Philipp and Tony at Blogoscoped spotted that Google had built and put live a login page for its long, long developed Google Health service. The page, which was briefly available at google.com/accounts/ServiceLogin?service=health, contained a Google Health logo and this text:
With Google Health, you can:
- Build online health profiles that belong to you
- Download medical records from doctors and pharmacies
- Get personalized health guidance and relevant news
- Find qualified doctors and connect to time-saving services
- Share selected information with family or caregivers
If we’re lucky, maybe we’ll finally see Health this month. I wonder how it’ll stack up to Microsoft’s Health Vault site, launched four months ago, or if it’s been delayed too late to make a splash.
In an interview Fortune Magazine did with Google’s Sergey Brin, Larry Page, and CEO Eric Schmidt, Google’s head execs revealed that they had made a pact, in 2004 before Google’s IPO, to stick together and run the company. The three agreed at that pivotal moment in their lives to stick together for the next twenty years, all the way through 2024. While that isn’t an unreasonable idea given the young ages of Page and Brin, Schmidt is 52 years old and will be 69 at the end of the agreement.
Now, obviously there’s nothing binding about this agreement, and to be honest it probably isn’t much more than a confidence and camraderie booster, but still, the idea of Eric Schmidt sticking with the company another 16 years certainly can’t sit well with some people, especially if they are regular readers of Valleywag.
For two years, Valleywag has been reporting on Schmidt’s personal life, showing some pretty convincing evidence that Schmidt openly and carelessly dates women other than his wife. While cheating is bad, it’s the careless and wanton disregard for the public’s reaction to his affairs that worries me about Schmidt, and it implies that this CEO will eventually embarrass the company in a spectacularly public way.
Schmidt has certainly proven himself to be more of a survivor than anyone expected. It was assumed he would be replaced as soon as Google stabilized itself following the IPO, but 3 and a half years later, he’s still going strong. Still, 16 years does seem a bit crazy. You think we’ll still be seeing Schmidt running Google in the 2020s?
While Google’s $3.1 billion purchase of DoubleClick looks a little smaller next to Microsoft’s holycrap offer for Yahoo, it is still a major change in the online advertising market, and it is still in the process of being approved. Hopefully, the deal could get final approval from the European Commission this month, according to a research report released yesterday. Google announced the deal ten months ago, the U.S. approved it six weeks ago, and if Europe finally budges, we can all move on with our lives.
Microsoft has made an offer to Yahoo’s board of directors, offering to buy the company for $44 billion. It’s a sweet offer, a lot of money to the company that some firms say has the most traffic on the internet, and would create competitor large enough to compete with Google. I have a detailed article on the deal at InsideMicrosoft, one of the longest I’ve ever written, and encourage you to check it out.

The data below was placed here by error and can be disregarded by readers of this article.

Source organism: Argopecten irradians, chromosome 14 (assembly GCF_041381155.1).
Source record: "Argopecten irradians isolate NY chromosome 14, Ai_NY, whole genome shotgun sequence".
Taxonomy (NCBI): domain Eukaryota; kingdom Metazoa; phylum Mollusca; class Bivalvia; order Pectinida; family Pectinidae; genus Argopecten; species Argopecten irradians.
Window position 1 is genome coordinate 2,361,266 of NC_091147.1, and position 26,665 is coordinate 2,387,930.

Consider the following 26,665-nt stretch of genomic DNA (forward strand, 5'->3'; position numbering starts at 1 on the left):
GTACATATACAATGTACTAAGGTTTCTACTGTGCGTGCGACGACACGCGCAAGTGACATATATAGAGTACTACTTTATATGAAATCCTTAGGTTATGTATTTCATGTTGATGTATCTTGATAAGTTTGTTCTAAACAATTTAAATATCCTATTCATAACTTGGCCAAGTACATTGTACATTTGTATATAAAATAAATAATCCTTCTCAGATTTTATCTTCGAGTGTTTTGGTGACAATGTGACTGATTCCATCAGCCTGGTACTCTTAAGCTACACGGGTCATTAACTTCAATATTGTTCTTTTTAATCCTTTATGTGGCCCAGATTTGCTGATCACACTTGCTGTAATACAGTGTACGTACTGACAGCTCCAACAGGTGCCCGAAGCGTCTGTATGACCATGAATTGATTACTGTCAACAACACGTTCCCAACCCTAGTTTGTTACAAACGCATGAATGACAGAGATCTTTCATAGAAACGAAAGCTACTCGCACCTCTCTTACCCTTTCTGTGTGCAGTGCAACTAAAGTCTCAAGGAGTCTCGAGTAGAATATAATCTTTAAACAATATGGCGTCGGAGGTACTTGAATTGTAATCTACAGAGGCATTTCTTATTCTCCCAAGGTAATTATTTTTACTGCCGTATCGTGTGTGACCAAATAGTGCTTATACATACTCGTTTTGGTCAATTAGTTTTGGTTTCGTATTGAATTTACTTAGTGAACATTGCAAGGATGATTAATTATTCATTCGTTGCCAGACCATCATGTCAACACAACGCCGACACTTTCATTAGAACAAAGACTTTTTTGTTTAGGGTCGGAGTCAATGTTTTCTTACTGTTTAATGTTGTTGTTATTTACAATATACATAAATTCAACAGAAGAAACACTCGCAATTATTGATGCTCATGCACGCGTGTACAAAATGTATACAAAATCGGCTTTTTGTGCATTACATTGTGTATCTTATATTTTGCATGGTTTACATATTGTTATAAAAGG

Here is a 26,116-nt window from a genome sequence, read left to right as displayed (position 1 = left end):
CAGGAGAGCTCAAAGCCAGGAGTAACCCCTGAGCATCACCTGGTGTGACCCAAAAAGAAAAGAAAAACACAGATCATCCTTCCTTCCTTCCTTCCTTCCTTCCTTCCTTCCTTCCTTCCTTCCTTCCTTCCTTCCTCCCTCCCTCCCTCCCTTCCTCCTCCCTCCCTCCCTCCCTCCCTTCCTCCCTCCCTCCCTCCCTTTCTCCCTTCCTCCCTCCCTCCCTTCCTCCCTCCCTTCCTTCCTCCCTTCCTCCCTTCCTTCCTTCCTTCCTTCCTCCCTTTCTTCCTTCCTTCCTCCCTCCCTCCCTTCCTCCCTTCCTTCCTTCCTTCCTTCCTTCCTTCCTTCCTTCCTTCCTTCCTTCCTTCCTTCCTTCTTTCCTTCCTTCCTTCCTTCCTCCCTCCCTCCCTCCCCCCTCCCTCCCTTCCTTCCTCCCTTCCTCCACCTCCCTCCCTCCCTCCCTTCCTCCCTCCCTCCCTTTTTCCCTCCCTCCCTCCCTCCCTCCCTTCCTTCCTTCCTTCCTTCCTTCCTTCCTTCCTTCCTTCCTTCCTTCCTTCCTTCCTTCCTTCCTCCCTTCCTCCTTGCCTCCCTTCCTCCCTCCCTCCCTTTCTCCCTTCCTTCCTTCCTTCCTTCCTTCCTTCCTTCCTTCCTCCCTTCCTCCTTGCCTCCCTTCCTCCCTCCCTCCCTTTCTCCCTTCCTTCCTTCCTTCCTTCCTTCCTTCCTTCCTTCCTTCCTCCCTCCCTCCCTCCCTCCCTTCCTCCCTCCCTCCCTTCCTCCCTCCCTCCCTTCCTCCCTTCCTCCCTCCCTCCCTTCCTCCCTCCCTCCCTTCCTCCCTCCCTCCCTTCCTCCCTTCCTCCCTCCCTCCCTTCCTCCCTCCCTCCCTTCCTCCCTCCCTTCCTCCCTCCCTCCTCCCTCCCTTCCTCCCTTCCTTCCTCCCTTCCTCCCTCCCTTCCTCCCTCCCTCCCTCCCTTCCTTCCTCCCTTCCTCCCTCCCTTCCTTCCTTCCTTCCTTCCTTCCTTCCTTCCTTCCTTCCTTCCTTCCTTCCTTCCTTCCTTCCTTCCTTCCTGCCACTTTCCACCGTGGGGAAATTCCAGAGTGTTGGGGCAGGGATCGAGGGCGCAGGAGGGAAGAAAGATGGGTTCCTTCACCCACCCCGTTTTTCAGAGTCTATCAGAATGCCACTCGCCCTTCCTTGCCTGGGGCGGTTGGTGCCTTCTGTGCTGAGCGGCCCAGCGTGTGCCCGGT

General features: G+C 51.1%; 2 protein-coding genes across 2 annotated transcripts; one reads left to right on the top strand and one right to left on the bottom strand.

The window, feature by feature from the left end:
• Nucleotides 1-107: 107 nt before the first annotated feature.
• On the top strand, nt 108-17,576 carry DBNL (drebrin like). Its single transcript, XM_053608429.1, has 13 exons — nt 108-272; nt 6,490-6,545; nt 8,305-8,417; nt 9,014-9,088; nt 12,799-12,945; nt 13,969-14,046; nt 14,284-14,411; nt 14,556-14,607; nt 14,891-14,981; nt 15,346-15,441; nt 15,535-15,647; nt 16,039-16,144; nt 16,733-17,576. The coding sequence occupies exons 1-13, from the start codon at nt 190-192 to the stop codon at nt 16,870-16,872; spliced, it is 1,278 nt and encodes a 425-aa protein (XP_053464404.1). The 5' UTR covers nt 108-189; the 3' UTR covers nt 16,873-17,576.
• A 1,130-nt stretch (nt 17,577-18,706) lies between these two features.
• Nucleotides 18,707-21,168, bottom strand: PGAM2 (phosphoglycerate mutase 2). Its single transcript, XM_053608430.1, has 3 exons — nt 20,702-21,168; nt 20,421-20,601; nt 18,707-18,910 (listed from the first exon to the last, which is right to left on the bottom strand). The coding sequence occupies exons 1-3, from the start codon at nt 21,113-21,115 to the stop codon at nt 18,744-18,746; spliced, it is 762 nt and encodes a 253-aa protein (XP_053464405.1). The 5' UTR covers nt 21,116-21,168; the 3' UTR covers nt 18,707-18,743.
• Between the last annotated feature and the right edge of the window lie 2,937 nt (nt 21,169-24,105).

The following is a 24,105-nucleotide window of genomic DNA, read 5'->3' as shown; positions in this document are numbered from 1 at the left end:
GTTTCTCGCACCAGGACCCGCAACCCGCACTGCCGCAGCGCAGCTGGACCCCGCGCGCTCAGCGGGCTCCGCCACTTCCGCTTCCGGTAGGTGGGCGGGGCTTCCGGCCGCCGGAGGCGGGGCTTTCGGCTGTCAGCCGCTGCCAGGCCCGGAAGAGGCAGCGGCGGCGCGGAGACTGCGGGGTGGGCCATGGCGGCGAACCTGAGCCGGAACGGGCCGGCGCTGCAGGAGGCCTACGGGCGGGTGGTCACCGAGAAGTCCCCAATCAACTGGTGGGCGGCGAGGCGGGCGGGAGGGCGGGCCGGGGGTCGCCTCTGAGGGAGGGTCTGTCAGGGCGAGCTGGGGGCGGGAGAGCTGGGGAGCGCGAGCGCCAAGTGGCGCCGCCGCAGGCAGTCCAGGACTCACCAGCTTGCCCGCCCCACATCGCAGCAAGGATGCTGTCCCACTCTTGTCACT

The Weather Channel has been added as a mapplet to Google Maps, letting you click to display weather data in any Google Map. You can add it by going to MyMaps in Google Maps, and browsing the content directory for The Weather Channel Interactive Weather Layers to activate it. Now, whenever you use Google Maps, you’ll have the option on the MyMaps tab to use the layer to view current temperatures, cloud cover, weather radar in the U.S., and have points of interest flagged for you.
In addition, Google has chosen the Weather Channel to provide weather data to Google Earth, with a Weather Channel layer available at all times in the Google Earth sidebar.
Google released its latest earnings report tonight, and Wall Street did not like it. The stock fell in after hours trading almost $40, or about 7%, with over $12 billion in market cap going bye-bye. What was wrong with Google’s earnings?
Revenue for the quarter was $3.39 billion, up over 50% from $2.23 billion a year earlier. Earnings were $1.41 billion, or $4.43 per share, or $1.21 billion including one-time costs, up from $1 billion a year earlier. However, analysts were expecting revenue of $3.45 billion and earnings of $4.44 per share.
Is there really a big deal in that missing $60 million and one cent per share? To investors, yes. For Google, expectations aren’t something it is expected to meet, they are marks Google is expected to exceed. Investors don’t expect Google to make those numbers, they expect Google to beat them, and when it doesn’t, they feel Google no longer can justify that high stock price.
Investors have already been spooked by the collapse of Google’s stock price over the last few weeks, and this earnings report can only make things worse. Google is now $220 below its all-time high, set in November, and $189 lower from where they were just 35 days ago. “Investor confidence” and “Google” are two things that are not on speaking terms at the moment.
In the meantime, Google is trying to calm investors, saying they haven’t seen any signs of a recession slowdown. (Are their eyes closed?) They’re also trumpeting the fact that they only hired 889 people this past quarter, a significant reduction from over 2,100 the previous quarter. However, Valleywag rightly retorts “Are we supposed to applaud Google for expanding headcount at the rate of 24 percent a year? And what, pray tell, are all those 889 new people doing?”